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Cambridge University Press
30 November 2020
Community and primary health care nursing is a rapidly growing field. Founded on the social model of health, the primary health care approach explores how social, environmental, economic and political factors affect the health of the individual and communities, and the role of nurses and other health care practitioners in facilitating an equitable and collaborative health care process. An Introduction to Community and Primary Health Care provides an engaging introduction to the theory, skills and range of professional roles in community settings. This edition has been fully revised to include current research and practice, and includes three new chapters on health informatics, refugee health nursing and developing a career in primary health care. Written by an expert team, this highly readable text is an indispensable resource for any reader undertaking a course in community and primary health care and developing their career in the community.
Edited by:   Diana Guzys (University of Tasmania), Rhonda Brown (Deakin University, Victoria), Elizabeth Halcomb (University of Wollongong, New South Wales), Dean Whitehead (University of Tasmania)
Imprint:   Cambridge University Press
Country of Publication:   United Kingdom
Edition:   3rd Revised edition
Dimensions:   Height: 255mm,  Width: 190mm,  Spine: 24mm
Weight:   930g
ISBN:   9781108797832
ISBN 10:   1108797830
Pages:   460
Publication Date:   30 November 2020
Audience:   College/higher education ,  Professional and scholarly ,  Primary ,  Undergraduate
Format:   Paperback
Publisher's Status:   Active
Part I. Theory: 1. Community and Primary Health Care Diana Guzys; 2. Empowering individuals, groups and communities Diana Guzys; 3. Exploring disability from a social model of health perspective Rhonda Brown; 4. A lifespan and settings-based approach to mental health promotion Dean Whitehead; 5. Indigenous health and well-being: wise and responsive practice in primary health care Susan Mlcek and Kerry Taylor; 6. Gendered health Rhonda Brown and Stephane Bouchoucha; 7. Interprofessional practice Susan McInnes, Kath Peters and Elizabeth Halcomb; 8. Developing a career in primary health care Kaara Ray B. Calma, Anna Williams, Susan McInnes and Elizabeth Halcomb; Part II. Skills for Practice: 9. Cultural competence and cultural safety Diana Guzys and Kath Hoare; 10. Community health needs assessment Diana Guzys; 11. Health-related program planning and evaluation Dean Whitehead; 12. Health informatics Kerry Butler-Henderson; 13. Managing chronic health conditions Catherine Stephen and Elizabeth Halcomb; 14. Case management Elizabeth Halcomb; 15. Home visiting, risk assessment and safety Diana Guzys; Part III. Community and Primary Health Care Roles: 16. Community health nursing Rhonda Brown; 17. Community mental health nursing Rhonda Brown; 18. Maternal, child and family health nursing Leesa Hooker; 19. School and youth health nursing Diana Guzys; 20. Sexual health nursing Diana Guzys; 21. Drug and alcohol nursing Rhonda Brown; 22. Rural health nursing Diana Guzys; 23. Refugee health nursing Bronwen Blake and Sandy Eager; 24. Occupational health nursing Rhonda Brown; 25. Nursing in general practice Elizabeth Halcomb; 26. Home-based care Jacqueline Allen and Rhonda Brown; 27. Correctional nursing Grant Kinghorn and Elizabeth Halcomb; 28. Nurse practitioners Kathleen Tori.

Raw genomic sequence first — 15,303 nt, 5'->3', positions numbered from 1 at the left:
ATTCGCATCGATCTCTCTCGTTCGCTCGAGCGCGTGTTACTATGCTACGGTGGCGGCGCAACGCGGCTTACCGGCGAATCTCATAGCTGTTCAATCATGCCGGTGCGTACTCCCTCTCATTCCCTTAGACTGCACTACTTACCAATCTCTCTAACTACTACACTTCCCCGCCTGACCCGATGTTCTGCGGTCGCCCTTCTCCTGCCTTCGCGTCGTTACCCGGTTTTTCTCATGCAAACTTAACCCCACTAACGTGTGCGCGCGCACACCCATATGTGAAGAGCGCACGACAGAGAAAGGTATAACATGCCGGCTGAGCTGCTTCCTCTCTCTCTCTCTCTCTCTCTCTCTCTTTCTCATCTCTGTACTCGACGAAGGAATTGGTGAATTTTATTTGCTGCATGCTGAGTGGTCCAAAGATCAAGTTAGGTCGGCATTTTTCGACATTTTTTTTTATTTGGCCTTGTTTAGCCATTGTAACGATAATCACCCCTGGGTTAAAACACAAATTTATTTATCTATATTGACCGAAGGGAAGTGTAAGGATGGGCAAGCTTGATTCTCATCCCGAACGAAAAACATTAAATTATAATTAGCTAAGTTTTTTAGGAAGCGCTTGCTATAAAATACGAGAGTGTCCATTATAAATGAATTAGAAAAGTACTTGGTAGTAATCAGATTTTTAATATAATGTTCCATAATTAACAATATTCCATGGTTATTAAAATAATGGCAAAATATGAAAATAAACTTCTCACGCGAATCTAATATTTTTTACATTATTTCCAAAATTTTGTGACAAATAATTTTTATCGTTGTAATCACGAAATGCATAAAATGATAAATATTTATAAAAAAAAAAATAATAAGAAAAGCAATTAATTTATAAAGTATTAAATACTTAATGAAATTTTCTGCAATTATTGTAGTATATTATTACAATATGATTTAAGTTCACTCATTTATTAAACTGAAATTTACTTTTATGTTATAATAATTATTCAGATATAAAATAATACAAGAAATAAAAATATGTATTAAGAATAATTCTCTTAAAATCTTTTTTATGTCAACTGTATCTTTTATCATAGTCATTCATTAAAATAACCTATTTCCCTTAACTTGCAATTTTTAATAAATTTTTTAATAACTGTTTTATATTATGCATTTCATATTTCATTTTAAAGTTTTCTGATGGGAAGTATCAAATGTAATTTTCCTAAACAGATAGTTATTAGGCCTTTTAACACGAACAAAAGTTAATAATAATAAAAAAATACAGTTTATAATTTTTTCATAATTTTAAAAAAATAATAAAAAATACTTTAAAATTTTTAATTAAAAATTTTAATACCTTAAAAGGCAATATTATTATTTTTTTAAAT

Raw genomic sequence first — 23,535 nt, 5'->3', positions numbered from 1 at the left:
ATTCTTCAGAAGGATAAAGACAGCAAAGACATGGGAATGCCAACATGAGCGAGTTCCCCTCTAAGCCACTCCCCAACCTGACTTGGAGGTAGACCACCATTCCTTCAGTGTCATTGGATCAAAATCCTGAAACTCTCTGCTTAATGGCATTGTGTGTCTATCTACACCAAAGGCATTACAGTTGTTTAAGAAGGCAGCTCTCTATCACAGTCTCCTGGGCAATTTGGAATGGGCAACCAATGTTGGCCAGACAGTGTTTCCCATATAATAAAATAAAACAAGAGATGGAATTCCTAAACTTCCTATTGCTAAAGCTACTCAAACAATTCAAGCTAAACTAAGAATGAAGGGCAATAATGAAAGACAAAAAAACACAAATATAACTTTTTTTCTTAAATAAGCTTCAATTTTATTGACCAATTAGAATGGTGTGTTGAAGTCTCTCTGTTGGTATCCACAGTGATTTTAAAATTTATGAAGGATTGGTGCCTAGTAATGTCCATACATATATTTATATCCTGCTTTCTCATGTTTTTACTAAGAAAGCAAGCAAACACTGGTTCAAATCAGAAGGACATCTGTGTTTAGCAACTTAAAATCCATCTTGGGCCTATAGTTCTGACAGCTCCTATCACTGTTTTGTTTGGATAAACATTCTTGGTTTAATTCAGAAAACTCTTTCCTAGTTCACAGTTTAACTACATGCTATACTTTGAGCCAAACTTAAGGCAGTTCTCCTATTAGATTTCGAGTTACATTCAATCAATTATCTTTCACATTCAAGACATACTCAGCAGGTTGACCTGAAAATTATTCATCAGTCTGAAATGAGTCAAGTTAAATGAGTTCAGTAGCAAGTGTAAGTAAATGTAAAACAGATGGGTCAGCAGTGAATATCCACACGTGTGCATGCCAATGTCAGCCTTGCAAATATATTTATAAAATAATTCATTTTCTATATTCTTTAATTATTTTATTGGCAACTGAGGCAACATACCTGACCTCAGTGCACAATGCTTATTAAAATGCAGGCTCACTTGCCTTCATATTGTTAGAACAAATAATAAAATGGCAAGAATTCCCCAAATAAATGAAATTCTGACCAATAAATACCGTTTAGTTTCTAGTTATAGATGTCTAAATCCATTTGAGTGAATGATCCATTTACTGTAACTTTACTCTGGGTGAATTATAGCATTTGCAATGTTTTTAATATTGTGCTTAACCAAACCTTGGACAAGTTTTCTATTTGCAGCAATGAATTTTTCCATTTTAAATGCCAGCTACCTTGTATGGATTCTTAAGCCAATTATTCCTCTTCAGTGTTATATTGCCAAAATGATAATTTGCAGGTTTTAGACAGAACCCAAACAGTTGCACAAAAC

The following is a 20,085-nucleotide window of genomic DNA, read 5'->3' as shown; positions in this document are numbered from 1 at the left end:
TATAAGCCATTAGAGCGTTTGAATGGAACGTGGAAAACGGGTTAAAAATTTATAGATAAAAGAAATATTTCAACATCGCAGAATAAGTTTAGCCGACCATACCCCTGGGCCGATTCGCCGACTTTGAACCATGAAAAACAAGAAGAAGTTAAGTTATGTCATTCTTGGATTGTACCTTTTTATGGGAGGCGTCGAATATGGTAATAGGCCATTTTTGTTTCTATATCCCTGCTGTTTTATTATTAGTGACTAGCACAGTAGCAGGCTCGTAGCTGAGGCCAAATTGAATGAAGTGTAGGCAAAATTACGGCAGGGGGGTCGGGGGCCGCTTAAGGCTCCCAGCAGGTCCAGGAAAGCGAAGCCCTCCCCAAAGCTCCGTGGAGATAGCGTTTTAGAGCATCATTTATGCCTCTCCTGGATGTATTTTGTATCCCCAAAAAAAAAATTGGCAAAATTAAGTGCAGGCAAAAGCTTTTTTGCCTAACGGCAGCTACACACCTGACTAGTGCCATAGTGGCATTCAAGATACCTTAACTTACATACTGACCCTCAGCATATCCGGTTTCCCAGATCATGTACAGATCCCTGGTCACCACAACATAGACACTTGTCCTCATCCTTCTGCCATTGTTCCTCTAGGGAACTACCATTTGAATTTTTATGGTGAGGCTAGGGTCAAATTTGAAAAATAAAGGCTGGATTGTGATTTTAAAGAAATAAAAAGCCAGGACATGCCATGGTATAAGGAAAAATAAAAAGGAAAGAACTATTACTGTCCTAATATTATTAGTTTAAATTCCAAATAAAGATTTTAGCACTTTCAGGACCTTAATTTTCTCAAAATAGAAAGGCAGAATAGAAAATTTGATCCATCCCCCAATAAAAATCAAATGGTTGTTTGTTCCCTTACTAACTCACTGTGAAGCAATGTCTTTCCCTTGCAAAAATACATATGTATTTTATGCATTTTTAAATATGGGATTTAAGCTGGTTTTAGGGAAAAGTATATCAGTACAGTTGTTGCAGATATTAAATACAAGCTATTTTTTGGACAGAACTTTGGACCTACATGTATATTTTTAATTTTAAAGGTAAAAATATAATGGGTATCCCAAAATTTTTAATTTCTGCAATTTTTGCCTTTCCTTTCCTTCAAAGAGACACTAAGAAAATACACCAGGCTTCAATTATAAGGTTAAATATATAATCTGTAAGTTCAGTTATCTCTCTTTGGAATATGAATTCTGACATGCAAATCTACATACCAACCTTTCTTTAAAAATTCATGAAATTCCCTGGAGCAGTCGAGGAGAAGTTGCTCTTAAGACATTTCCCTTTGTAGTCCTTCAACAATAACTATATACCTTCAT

Diana Guzys RN, MN, Grad Dip Ed, Grad Dip Adolescent Health and Welfare, B Pub Hlth is Lecturer in Nursing in the School of Nursing, College of Health and Medicine at the University of Tasmania. After relocating to a rural environment and taking up a community health nursing role, Diana embraced a change in her professional practice and career direction. Health education and health promotion was the mainstay of her practice for over two decades, first as a generalist community health nurse and later as a secondary school nurse. Her current research demonstrates a return to seeking ways to improve and optimise the health of rural communities, and professional issues for nurses working in community nursing roles. Rhonda Brown RN, PhD, M Soc Sci, Grad Dip Comm Hlth, Grad Dip Family Therapy, Grad Dip Psy Nurs, Grad Cert Higher Ed holds a conjoint position as Clinical Associate Professor in the School of Nursing and Midwifery, Faculty of Health at Deakin University, Victoria. She is an experienced clinician and educator with a background in community and mental health nursing, family therapy, counselling, and tertiary and community education. Dr Brown is also a counsellor and family therapist in private practice and provides clinical supervision to health professionals. Rhonda's research primarily focuses on the physical and mental health outcomes of people from minority populations. Dr Brown is interested in developing strategies and interventions that promote health and address physical and mental health disparities among marginalised population groups. Elizabeth Halcomb RN, BN (Hons), FACN, PhD is Professor of Primary Health Care Nursing at the University of Wollongong. She leads a strong research program in primary care nursing, with emphasis on nursing in general practice, chronic disease and nursing workforce issues. In 2018, she was inducted into the Sigma Theta Tau International Nurse Researcher Hall of Fame for her work in primary care nursing. In 2019, she was the first nurse to be awarded the Bridges-Webb Medal by the Australasian Association for Academic Primary Care for her significant contribution to academic primary care teaching and research. Professor Halcomb has published over 150 peer-reviewed papers and has been a chief investigator of grants funded by the National Health and Medical Research Council (NHMRC) and the Australian Research Council (ARC). She is Editor of Nurse Researcher (RCNi) and an editor of Collegian: The Australian Journal of Nursing Practice, Scholarship and Research. Dean Whitehead PhD, MSc/MPH, B Ed, RN, FCNA (NZ) is Senior Lecturer in the School of Nursing, College of Health and Medicine at the University of Tasmania. He has published close to 200 theoretical/research papers - mainly in the fields of health promotion, health education, public health, primary health care, health policy and research methodology - both within and outside the nursing disciplines. He is an associate editor for BMC Public Health and Regional Editor for Health Education, as well as lead author of the forthcoming new edition of Health Promotion and Health Education in Nursing and Midwifery.